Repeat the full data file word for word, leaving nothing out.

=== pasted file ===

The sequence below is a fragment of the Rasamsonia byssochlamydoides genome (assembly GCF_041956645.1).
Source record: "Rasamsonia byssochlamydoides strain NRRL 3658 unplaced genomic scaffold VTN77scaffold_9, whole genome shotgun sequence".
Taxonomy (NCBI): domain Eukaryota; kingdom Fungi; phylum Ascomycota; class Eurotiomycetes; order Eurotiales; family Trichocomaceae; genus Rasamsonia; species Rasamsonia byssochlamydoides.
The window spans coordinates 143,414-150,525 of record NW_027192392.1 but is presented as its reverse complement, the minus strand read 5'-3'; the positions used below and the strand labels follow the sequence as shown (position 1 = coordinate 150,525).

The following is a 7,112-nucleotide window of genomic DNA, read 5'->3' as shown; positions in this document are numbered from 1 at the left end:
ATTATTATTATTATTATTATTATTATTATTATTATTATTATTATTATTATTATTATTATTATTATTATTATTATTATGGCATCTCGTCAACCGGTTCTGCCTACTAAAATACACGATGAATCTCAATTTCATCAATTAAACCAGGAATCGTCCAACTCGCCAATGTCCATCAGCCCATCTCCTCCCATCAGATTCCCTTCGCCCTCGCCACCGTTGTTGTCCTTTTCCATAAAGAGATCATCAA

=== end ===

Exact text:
The sequence below is a fragment of the Rasamsonia byssochlamydoides genome (assembly GCF_041956645.1).
Source record: "Rasamsonia byssochlamydoides strain NRRL 3658 unplaced genomic scaffold VTN77scaffold_9, whole genome shotgun sequence".
Taxonomy (NCBI): domain Eukaryota; kingdom Fungi; phylum Ascomycota; class Eurotiomycetes; order Eurotiales; family Trichocomaceae; genus Rasamsonia; species Rasamsonia byssochlamydoides.
The window spans coordinates 143,414-150,525 of record NW_027192392.1 but is presented as its reverse complement, the minus strand read 5'-3'; the positions used below and the strand labels follow the sequence as shown (position 1 = coordinate 150,525).

The following is a 7,112-nucleotide window of genomic DNA, read 5'->3' as shown; positions in this document are numbered from 1 at the left end:
ATTATTATTATTATTATTATTATTATTATTATTATTATTATTATTATTATTATTATTATTATTATTATTATTATTATGGCATCTCGTCAACCGGTTCTGCCTACTAAAATACACGATGAATCTCAATTTCATCAATTAAACCAGGAATCGTCCAACTCGCCAATGTCCATCAGCCCATCTCCTCCCATCAGATTCCCTTCGCCCTCGCCACCGTTGTTGTCCTTTTCCATAAAGAGATCATCAA